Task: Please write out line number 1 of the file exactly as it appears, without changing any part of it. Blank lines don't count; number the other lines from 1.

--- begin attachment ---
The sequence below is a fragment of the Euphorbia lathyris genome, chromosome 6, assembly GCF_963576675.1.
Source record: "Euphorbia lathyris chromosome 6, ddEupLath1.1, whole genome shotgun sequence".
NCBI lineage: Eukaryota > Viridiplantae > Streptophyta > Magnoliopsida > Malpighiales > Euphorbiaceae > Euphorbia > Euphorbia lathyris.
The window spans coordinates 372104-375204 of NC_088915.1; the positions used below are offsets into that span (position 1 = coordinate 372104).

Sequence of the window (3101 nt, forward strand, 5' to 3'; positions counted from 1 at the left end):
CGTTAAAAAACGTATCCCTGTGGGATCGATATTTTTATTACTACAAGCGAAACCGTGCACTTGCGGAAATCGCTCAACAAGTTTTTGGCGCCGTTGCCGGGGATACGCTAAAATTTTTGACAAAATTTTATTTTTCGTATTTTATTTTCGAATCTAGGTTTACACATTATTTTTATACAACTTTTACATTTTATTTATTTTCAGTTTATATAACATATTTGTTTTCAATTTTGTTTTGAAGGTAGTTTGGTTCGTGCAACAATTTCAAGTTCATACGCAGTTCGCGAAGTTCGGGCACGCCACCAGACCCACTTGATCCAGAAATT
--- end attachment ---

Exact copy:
The sequence below is a fragment of the Euphorbia lathyris genome, chromosome 6, assembly GCF_963576675.1.